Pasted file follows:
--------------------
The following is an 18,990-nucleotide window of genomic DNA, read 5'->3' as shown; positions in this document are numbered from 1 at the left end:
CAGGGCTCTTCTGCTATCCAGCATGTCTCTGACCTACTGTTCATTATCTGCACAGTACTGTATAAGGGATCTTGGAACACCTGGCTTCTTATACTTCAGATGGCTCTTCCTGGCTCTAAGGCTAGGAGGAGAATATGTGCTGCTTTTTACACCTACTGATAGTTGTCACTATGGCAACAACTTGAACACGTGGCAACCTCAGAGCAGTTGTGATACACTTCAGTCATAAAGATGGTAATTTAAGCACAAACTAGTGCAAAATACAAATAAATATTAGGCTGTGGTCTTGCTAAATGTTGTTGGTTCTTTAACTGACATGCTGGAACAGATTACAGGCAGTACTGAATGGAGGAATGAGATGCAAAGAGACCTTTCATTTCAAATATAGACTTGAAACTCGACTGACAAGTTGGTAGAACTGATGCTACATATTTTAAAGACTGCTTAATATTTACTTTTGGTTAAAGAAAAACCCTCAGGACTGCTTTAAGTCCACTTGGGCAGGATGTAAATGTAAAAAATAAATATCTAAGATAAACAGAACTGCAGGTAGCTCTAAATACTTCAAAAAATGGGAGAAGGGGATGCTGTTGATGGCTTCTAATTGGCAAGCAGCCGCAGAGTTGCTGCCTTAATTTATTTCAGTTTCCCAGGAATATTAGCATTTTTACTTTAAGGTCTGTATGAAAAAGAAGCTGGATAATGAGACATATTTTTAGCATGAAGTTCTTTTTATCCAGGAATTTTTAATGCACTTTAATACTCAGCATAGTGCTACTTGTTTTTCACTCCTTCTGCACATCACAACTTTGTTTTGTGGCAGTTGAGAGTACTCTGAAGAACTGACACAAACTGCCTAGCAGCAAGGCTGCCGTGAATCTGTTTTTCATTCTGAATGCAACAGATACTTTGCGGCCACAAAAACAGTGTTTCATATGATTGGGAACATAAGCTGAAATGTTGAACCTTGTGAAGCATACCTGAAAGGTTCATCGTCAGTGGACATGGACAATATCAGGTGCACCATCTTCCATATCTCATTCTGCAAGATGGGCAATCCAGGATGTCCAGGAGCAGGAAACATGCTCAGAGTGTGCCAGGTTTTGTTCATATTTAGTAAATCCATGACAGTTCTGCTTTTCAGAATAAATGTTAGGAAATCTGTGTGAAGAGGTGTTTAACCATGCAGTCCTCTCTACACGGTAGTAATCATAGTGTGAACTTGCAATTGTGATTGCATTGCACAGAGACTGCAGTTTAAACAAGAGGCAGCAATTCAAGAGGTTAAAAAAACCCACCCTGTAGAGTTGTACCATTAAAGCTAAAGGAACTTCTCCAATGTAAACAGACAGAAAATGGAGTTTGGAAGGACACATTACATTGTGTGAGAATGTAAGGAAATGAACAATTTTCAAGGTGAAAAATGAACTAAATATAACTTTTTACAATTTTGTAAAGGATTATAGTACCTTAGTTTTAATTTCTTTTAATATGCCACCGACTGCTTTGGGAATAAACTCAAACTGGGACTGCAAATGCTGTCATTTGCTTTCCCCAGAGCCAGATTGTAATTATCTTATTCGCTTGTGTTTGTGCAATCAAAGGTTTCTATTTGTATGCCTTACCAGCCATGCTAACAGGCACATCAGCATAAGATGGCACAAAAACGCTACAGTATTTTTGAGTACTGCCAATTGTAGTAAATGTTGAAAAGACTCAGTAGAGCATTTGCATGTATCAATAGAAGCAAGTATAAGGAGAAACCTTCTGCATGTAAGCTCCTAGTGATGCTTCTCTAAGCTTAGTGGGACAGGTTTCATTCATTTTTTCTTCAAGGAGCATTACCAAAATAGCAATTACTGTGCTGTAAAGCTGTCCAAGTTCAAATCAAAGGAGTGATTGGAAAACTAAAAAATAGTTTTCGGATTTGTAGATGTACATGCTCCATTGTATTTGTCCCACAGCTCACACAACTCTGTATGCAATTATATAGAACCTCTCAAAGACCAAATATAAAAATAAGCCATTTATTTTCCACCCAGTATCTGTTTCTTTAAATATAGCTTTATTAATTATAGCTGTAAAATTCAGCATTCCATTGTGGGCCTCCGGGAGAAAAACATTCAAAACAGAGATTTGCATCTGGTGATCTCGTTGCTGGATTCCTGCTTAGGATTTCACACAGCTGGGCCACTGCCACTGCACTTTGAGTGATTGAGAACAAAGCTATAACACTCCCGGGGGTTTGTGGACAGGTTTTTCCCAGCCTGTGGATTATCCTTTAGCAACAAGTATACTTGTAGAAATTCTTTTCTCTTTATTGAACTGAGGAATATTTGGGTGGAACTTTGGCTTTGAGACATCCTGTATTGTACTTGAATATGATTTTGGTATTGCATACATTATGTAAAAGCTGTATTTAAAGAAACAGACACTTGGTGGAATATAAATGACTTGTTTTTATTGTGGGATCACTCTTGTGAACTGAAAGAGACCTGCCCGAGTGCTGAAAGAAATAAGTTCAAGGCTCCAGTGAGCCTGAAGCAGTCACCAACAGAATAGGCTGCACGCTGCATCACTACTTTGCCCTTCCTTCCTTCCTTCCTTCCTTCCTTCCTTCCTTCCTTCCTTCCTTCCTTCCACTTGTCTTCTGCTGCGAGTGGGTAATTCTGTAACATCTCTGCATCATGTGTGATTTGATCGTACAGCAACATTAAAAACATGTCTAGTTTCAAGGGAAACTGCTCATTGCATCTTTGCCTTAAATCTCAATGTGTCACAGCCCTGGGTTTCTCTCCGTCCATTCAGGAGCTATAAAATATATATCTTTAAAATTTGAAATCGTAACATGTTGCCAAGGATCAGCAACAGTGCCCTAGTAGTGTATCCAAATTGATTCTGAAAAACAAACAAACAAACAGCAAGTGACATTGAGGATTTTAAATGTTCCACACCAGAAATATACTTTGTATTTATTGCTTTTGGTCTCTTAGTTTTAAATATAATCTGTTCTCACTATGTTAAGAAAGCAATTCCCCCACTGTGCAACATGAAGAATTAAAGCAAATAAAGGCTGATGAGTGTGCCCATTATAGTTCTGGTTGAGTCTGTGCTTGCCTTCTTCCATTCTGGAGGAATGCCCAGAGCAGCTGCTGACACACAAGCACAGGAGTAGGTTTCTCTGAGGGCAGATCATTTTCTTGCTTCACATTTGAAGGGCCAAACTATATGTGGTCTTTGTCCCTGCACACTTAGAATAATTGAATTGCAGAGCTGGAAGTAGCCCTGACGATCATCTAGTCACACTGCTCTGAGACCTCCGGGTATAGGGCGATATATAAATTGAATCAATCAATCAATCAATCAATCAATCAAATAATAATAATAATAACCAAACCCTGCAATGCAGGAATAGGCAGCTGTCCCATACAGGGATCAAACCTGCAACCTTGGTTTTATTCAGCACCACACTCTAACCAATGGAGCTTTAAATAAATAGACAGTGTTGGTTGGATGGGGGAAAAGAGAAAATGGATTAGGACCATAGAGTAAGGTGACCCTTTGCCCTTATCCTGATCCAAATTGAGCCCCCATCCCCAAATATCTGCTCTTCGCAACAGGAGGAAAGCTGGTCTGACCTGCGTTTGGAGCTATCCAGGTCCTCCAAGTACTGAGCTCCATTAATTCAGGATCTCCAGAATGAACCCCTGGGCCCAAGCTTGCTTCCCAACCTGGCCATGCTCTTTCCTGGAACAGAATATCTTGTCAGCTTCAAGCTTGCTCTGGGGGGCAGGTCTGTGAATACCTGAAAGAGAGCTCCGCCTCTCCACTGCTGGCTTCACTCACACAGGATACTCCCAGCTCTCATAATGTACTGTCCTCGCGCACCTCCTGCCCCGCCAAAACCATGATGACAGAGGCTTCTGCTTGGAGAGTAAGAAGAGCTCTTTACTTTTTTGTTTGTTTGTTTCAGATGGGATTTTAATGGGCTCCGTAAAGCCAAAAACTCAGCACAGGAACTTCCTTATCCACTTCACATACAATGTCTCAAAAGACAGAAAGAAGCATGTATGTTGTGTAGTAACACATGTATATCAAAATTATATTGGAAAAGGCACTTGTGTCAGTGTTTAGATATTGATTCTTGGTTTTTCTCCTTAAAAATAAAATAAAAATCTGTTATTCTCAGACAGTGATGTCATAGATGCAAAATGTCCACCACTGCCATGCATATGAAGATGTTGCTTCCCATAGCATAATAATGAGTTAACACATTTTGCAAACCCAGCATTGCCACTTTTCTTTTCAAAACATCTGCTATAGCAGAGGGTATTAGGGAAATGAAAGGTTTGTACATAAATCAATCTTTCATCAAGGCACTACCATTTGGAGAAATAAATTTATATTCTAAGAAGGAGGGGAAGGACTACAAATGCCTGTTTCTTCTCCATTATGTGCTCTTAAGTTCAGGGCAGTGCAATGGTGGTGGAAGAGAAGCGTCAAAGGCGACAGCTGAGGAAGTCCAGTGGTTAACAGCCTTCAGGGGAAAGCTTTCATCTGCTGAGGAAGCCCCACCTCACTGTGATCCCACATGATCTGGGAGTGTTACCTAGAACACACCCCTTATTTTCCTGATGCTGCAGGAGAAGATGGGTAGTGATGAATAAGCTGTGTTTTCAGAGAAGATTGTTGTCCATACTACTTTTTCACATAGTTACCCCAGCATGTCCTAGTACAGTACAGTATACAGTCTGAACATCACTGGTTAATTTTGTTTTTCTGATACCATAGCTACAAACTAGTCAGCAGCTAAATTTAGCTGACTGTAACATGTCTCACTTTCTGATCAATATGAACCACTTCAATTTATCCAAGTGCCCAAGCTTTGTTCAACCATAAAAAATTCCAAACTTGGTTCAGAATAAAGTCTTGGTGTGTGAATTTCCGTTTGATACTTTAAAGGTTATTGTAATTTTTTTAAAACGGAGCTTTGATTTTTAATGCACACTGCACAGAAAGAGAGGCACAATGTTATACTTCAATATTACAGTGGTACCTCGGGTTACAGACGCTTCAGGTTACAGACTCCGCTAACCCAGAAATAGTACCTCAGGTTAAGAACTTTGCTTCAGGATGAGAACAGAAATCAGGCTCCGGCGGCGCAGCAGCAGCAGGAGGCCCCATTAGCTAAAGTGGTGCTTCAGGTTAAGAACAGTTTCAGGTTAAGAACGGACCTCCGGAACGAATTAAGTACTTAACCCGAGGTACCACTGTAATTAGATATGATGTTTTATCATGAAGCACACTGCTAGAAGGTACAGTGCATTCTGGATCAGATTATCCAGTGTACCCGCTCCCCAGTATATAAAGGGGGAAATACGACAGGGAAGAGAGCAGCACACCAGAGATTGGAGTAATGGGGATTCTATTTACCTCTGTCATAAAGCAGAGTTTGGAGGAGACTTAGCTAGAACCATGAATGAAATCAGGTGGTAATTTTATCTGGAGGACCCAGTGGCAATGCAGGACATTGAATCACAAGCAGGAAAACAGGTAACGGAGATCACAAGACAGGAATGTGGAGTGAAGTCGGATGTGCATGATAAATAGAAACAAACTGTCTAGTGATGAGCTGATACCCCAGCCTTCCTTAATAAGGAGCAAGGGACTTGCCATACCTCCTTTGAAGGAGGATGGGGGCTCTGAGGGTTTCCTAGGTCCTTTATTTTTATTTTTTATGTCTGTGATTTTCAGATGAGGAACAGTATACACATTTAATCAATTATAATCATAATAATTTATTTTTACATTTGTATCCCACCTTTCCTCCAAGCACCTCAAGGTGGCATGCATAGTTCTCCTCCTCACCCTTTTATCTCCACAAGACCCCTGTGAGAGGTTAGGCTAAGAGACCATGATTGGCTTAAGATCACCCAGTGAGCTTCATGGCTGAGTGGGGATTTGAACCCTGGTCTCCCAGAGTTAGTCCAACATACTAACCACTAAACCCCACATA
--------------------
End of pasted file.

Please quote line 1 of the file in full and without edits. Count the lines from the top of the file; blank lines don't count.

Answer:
The following is an 18,990-nucleotide window of genomic DNA, read 5'->3' as shown; positions in this document are numbered from 1 at the left end: